sometimes whole people, speak to me
about the universe.  (Jo Shapcott)

For it would seem …  that we write, not with the fingers, but with the whole person. (Virginia Woolf)

Responsibility to yourself means refusing to let others do your thinking, talking, and naming for you; it means learning to respect and use your own brains and instincts; hence, grappling with hard work.  (Adrienne Rich)

 

A Room of One’s Own

Sorry to disappoint you, but I am not going to give you a summary or review or debate about Virginia Woolf’s seminal and polemical essay published in 1929 entitled ‘A Room of One’s Own’.  There is a detailed analysis of the book on SparkNotes, but reactions to this proto-feminist essay are usually mixed.  When I reread it recently, I was pleasantly surprised to find it much wittier and easy to read than I had remembered, and certainly more accessible than many of her novels.

Virginia Woolf's Study, from The Guardian Books website.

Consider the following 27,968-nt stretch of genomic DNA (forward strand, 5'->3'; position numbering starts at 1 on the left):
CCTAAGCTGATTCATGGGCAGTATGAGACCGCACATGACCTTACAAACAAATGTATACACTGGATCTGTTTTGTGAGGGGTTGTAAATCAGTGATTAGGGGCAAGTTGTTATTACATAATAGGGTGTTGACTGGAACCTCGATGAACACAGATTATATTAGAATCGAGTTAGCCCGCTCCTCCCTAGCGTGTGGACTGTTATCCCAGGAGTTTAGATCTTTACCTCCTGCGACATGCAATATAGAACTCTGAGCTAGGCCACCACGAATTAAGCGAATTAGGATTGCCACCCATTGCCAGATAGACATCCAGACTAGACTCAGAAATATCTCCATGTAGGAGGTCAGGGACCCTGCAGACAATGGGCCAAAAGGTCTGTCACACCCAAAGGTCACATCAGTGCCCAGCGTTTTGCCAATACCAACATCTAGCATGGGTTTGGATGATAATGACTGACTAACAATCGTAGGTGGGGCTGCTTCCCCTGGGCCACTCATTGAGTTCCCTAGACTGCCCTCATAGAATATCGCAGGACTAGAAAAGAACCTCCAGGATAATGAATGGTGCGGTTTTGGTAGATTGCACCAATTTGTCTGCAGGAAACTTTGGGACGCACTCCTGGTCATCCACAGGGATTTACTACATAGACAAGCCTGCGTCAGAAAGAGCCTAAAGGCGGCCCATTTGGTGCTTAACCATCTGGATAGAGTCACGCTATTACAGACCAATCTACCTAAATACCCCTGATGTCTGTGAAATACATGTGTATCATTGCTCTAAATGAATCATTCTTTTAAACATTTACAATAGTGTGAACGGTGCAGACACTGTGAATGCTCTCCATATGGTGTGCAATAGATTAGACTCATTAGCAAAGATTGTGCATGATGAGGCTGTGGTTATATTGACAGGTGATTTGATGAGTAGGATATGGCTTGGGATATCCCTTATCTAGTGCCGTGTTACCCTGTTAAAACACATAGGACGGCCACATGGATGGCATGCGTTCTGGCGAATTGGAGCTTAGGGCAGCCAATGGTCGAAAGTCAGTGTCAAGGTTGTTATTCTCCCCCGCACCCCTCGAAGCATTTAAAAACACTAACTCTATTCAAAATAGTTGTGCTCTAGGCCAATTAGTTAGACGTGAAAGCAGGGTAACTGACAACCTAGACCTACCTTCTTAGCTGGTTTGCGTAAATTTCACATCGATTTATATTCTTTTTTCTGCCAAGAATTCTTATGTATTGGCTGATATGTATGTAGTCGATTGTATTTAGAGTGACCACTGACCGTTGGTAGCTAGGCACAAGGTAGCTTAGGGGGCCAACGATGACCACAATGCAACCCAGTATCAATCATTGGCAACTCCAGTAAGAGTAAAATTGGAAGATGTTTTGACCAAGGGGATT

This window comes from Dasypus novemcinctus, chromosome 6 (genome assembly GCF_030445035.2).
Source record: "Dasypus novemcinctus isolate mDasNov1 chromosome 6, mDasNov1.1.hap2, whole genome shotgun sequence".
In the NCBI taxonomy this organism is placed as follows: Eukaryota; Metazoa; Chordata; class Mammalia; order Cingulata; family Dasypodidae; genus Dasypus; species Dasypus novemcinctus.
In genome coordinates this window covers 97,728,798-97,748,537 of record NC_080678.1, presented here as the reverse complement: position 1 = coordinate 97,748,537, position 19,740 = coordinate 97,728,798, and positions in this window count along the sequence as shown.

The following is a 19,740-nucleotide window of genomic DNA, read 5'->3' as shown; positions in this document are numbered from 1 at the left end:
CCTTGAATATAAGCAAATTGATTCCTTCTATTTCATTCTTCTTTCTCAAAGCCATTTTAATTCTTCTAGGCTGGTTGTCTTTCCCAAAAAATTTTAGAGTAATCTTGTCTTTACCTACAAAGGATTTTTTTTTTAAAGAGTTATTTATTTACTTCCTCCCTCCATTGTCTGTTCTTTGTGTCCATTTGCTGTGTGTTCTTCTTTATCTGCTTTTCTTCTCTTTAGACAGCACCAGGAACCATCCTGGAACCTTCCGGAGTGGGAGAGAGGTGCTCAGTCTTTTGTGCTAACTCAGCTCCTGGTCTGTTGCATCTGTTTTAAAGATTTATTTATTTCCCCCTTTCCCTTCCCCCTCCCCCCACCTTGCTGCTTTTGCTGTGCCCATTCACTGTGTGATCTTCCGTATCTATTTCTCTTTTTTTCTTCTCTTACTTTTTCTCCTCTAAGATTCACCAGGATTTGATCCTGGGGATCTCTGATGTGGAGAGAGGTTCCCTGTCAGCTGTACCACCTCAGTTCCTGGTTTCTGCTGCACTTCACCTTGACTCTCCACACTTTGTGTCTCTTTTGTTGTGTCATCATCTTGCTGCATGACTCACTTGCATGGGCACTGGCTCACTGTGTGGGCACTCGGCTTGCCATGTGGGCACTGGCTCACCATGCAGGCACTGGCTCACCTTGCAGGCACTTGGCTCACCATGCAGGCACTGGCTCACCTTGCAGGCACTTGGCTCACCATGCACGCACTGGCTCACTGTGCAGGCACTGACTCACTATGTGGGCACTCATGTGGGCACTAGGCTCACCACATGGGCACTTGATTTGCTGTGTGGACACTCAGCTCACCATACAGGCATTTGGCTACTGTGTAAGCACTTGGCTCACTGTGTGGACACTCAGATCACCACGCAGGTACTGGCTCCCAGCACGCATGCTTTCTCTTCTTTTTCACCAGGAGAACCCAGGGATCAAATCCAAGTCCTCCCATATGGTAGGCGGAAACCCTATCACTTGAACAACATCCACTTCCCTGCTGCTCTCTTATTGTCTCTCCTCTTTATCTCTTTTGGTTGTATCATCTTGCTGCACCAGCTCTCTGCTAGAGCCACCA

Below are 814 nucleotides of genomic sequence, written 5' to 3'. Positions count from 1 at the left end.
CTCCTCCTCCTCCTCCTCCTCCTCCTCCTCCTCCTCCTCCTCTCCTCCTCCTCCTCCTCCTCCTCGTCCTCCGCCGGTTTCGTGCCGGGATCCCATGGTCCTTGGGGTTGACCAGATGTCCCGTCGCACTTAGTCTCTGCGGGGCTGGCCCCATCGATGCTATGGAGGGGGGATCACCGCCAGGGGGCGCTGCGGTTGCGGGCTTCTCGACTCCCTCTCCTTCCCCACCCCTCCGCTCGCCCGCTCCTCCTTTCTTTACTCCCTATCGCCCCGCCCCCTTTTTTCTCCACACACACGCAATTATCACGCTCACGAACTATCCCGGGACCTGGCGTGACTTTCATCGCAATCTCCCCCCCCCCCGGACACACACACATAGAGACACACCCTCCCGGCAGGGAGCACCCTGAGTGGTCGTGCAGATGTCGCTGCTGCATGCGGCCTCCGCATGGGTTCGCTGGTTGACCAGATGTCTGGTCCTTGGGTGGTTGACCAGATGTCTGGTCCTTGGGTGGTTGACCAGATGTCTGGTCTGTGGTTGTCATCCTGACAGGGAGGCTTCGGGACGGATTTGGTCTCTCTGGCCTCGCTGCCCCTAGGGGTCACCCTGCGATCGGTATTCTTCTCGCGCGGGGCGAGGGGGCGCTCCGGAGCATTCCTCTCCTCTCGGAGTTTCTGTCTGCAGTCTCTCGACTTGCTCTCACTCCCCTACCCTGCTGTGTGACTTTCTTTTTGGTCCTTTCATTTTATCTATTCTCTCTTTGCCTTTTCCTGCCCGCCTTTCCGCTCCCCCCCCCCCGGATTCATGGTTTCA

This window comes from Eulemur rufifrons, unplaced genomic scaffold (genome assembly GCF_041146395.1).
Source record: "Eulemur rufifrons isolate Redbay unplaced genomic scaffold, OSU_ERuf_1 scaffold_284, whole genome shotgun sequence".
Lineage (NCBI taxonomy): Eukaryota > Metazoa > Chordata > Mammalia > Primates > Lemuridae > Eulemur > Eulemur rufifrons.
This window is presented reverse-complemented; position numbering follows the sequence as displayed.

Anyway, the title of my post today has more to do with that essential element of a writer’s life: the space where they can do the actual writing.  I have nothing but admiration for those writers (Jane Austen, for instance) who manage to write in the family room, a constant victim of interruptions and misplaced curiosity.  For myself, I completely understand Virginia’s statement:

‘It is necessary to have five hundred a year and a room with a lock on the door if you are to write fiction or poetry.’

Except in my case it would probably be a treehouse as far away from friends, family and telephone as possible.  And an income that has kept pace with inflation would be nice too.

I have to admit that I suffer from a particularly pernicious form of property porn addiction.  I can spend hours, both online and off,  visiting writers’ homes and studies, soaking up the atmosphere, touching the desk at which they wrote their masterpieces… As if some detail of that place of creativity, some ritual or talisman that I could replicate in my own abode would make my imagination well up and my writing improve in leaps and bounds? Does genius rub off on those who contemplate it?

Toibin study
Colm Toibin's study, from The Guardian Books website

Alas, no, it just keeps me away from completing my novel and thus displaying any traces of genius at all.  However, if you too are prone to office envy, here are some gorgeous website where you can indulge (the photos are from these websites, thank you and hope I haven’t broken too many copyright issues if I refer you back to them):